The remaining days of October will be a treat for skywatchers, with Mars reaching its maximum brightness in the night sky tonight and the Orionid meteor shower set to peak next week.
The Orionids are a medium strength meteor shower that is active between October 2 and November 7, with the peak coming on the night of the 20-21, according to the American Meteor Society (AMS.)
This year, the moon will be about 23 percent full on the peak night, which means there will be relatively dark skies and, therefore, good viewing conditions—depending on the weather in your location of course.
In a normal year, the Orionids produce a maximum of 10-20 meteors per hour at the peak, although some exceptional years have seen rates as high as 50-75 per hour.
The AMS has predicted that up to 20 Orionids per hour will be visible on the peak night in 2020 when viewed from rural locations away from city lights.
Meteor showers are celestial events in which numerous meteors—or “shooting stars”—appear in the night sky. To an observer, the meteors appear to come from a single point known as the radiant. In the case of the Perseids, the radiant is located in the northern part of the constellation Orion.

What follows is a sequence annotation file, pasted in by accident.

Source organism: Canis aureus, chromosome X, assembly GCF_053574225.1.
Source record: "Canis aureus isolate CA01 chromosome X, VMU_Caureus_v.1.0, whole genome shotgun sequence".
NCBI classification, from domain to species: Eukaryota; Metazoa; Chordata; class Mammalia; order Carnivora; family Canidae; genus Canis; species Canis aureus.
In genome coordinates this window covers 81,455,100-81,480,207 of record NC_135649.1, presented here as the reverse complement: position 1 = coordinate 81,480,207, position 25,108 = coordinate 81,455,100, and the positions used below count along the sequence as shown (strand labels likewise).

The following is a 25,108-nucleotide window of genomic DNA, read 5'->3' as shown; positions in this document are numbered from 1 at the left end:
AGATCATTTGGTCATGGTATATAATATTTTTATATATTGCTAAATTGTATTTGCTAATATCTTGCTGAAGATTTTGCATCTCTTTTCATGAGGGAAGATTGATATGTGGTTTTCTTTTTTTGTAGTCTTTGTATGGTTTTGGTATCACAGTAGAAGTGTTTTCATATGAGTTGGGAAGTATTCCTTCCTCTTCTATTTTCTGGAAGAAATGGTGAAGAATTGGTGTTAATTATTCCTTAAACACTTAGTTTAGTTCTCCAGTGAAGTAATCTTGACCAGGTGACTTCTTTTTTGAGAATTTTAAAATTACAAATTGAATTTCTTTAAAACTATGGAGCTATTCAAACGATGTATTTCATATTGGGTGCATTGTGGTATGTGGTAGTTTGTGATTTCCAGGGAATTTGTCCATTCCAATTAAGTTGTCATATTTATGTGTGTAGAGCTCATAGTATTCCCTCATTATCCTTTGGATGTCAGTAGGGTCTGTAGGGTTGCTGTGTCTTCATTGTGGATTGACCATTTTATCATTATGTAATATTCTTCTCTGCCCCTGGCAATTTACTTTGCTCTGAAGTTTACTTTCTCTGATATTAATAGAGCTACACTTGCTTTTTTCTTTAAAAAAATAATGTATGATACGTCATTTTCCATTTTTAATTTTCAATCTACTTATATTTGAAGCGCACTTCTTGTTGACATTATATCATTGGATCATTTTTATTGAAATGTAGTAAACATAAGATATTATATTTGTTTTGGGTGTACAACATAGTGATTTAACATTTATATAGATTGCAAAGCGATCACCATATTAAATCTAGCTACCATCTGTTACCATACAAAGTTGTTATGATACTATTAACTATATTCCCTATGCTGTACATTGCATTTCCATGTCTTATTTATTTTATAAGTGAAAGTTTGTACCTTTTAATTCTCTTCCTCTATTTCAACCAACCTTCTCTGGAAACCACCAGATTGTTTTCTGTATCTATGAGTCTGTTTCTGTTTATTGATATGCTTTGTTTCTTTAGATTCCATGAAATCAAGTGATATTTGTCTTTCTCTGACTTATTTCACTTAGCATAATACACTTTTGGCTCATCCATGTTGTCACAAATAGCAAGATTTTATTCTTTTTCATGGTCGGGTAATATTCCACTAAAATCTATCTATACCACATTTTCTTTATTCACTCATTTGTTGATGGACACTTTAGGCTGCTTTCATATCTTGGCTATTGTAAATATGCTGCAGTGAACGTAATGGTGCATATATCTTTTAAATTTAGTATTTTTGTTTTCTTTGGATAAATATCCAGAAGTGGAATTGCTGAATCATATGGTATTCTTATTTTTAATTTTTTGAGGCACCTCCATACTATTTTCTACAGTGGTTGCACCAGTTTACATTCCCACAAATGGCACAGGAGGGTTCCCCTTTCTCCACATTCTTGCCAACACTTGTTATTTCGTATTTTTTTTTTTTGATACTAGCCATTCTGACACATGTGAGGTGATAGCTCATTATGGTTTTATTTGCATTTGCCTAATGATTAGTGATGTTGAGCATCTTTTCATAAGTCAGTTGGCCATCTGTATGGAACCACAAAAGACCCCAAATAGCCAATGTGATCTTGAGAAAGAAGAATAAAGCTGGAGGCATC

Meteor showers tend to be the result of the Earth passing through streams of cosmic debris left behind by comets in their long orbits around the sun. The origin of the debris that produces the Orionids is the famous Halley’s Comet, which is visible from Earth every 75-76 years.
This debris enters the Earth’s atmosphere and burns up at speeds of around 150,000 miles per hour, producing the steaks of light in the sky that we call meteors.
The peak of the Orionids comes a week after the planet Mars reaching its maximum brightness in the night sky.
Tonight, Mars will be at opposition—meaning it will be opposite the sun, with the earth located directly between the Red Planet and our star.
The positioning of these three bodies means that Mars will rise as the sun sets, and set as the sun rises, Sky & Telescope reported. At this time, the planet is at its peak brightness in the sky and near its maximum observable size.
Mars oppositions occur roughly every 26 months, as Earth catches up to the Red Planet in their respective orbits around the sun.
This year’s Mars opposition is notable because it occurs close to when the Red Planet reaches its perihelion—or closest point to the sun. Mars reached perihelion in its orbit on August 3.
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Mars, Meteor shower, Meteoroid, Earth, Orionids, Opposition
World news – US – Orionid meteor shower set to peak after Mars reaches maximum brightness in sky tonight